SpongeBob: Unsafe at Any Depth?
January 26, 2005
By Joy-Ann Reid
Is SpongeBob SquarePants gay? This has become a very important
question for my household. I have three children, all under age
10, and they love Spongebob. The little dictators even dragged me
(on my dime) to the Nickelodeon movie, in which the little sponge
who lives in a pineapple under the sea embarks on an adventure with
his best friend - a pink starfish named Patrick. Hmm... a pink starfish.
In one part of the movie, the two sea creatures even launch into
a glam rock version of "I'm a goofy goober... yeah!" in which Patrick
winds up in thigh high spiked boots.
It's all so confusing. My kids are too young to have to contend
with the sexual orientation of the people on TV, let alone the cartoons
(I didn't figure out the Village People until I was in college,
but then I was kind of sheltered). So when I find out that SpongeBob,
Bob the Builder, Jimmy Neutron and other cartoon characters are
being used to "surreptitiously indoctrinate young children into"
the homosexual lifestyle, I pay attention. I can't even indoctrinate
the little rugrats to keep their rooms clean. I'll be damned if
some cartoon is gonna get to them first.
The controversy involves a remake of the Sister Sledge song "We
Are Family," including a video, which is to be distributed on DVD
and CD to 61,000 schools nationwide in March along with a study
guide on promoting tolerance. The song will also be aired as part
of a special on Nickelodeon, PBS and The Disney Channel, all sponsored
by FedEx. The video coincides with a proposal to create a national
We are Family Day on March 11, the six month anniversary of Sept.
11 and also the anniversary of Spain's "9/11".
But "pro-family activist group" The American Family Association
says that the project is "an 'open door' to a secondary discussion
of homosexuality," according to the right-wing website WorldNetDaily.
The AFA specifically objects to a tolerance pledge it says children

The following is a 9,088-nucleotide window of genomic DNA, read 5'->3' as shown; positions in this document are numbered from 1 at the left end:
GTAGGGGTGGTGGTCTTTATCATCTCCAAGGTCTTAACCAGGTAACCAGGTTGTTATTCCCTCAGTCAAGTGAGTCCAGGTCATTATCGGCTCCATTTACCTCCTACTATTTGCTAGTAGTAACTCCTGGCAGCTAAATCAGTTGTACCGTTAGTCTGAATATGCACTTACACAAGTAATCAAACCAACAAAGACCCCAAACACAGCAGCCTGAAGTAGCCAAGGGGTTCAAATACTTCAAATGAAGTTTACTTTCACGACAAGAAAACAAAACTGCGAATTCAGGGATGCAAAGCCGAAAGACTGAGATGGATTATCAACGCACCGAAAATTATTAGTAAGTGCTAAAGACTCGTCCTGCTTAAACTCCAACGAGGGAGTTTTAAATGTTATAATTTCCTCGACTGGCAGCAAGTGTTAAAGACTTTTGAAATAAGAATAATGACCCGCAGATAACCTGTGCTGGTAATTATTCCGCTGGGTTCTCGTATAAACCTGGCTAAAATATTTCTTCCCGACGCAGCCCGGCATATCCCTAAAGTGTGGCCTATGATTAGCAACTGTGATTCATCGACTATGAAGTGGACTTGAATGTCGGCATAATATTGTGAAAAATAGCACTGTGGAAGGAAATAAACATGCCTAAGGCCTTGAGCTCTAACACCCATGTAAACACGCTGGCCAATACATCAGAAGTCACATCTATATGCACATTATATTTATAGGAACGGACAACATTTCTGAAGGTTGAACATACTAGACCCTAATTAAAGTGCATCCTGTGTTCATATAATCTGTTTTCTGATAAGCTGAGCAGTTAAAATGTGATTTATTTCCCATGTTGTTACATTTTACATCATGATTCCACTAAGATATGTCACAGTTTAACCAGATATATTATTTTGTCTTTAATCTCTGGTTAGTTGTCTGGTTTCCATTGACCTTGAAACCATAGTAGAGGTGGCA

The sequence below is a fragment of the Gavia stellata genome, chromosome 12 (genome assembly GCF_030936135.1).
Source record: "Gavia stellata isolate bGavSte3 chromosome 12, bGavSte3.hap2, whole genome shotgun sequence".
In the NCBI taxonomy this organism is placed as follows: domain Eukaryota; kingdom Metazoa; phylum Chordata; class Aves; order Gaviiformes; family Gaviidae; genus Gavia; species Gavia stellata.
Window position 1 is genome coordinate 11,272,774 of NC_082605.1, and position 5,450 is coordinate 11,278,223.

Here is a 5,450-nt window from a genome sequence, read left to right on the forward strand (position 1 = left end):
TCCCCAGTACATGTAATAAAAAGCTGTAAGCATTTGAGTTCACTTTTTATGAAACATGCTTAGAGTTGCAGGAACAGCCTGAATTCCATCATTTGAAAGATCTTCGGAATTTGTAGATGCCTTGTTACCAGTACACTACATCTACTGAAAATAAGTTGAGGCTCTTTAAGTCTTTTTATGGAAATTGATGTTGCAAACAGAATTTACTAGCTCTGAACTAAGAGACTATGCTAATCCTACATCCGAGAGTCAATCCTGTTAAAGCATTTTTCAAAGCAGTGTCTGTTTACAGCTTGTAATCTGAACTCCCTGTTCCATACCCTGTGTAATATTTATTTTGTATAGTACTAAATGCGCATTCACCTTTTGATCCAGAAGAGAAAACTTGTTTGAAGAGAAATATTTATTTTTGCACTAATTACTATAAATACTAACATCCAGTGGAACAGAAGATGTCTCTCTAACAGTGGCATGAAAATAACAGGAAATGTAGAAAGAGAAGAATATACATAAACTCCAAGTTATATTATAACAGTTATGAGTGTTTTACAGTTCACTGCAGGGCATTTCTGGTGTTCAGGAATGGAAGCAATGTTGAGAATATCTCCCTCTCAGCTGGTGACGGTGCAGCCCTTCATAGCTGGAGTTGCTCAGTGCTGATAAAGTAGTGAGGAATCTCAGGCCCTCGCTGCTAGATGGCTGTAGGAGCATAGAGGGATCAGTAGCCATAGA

will be encouraged to sign, which includes sexual identity along
with "culture, race" and "other characteristics." The pledge, taken
from the Southern Poverty Law Center's Declaration of Tolerance,
is not part of the curriculum, but can be found on the Foundation's
Beyond that, the WeAreFamilyFoundation.org
site is short on details that might help ferret out the truth about
Bob. It contains lots of warm language about "tolerance," "global
unity," and "acceptance," but the only link to an apparent gay agenda
is a ubiquitous multi-colored heart logo generally reminiscent of
the gay pride flag (plus a highly suspicious reference to Studio
According to the site, the We Are Family project was launched
shortly after the September 11 terrorist attacks by '70s super-producer
Nile Rodgers, who wrote the 1979 song of the same name. The project
migrated from a grown-up celebrity recording, to a children's version
aired in March and September, 2002, to the current project, which
was recorded last November.
The new video will include the children's characters, from the
cast of Blues Clues to the cast of Sesame Street (including the
notorious sponge), plus humans like Bill Cosby and Whoopi Goldberg.
The organization's Board of Directors includes education advocates,
corporate big-wigs, as well as Larry King's lawyer, musician Steven
Van Zandt and talk show host Montel Williams. According to the Foundation's
website, the proposed Family Day is supported by two Republicans
- retired Sen. Bob Dole and Sen. Orrin hatch.
But the AFA is not alone in not feeling the love. According to
the New York Times, a spokesman for Focus On The Family called
the video "insidious" and a "classic bait and switch," aimed at
"brainwashing" kids into accepting the gay lifestyle. The group's
leader, James Dobson, reportedly attacked Spongebob by name at a
black tie pre-inaugural dinner, expressing outrage that 'Bob and
Patrick are frequently seen holding hands. Sounds awfully Teletubby
WorldNetDaily claimed that the Foundation's website outs the group
as "a voice of informed straight, lesbian, gay, bisexual and transgendered
people" who are "working to spread (the) truth about homosexuality."
That message can be found on a We Are Family website, but not
the one associated with the tolerance video. Charleston, S.C.-based
We Are Family Organization is a local non-profit that offers counseling
and support services to gay and lesbian teens and young adults.
That group's president, Ken Hubbard, confirmed to me by telephone
that the organization and the foundation are not related.
Hopefully that clears Spongebob's name, and my children can safely
force me to buy the "SpongeBob SquarePants Movie" DVD.
Joy-Ann Reid is a freelance writer in South Florida. Her work
has appeared in the Miami Herald, South Florida Sun-Sentinel,
Commondreams.org and Salon.com. Contact Joy-Ann at firstname.lastname@example.org
or visit her website at http://reidreport.com.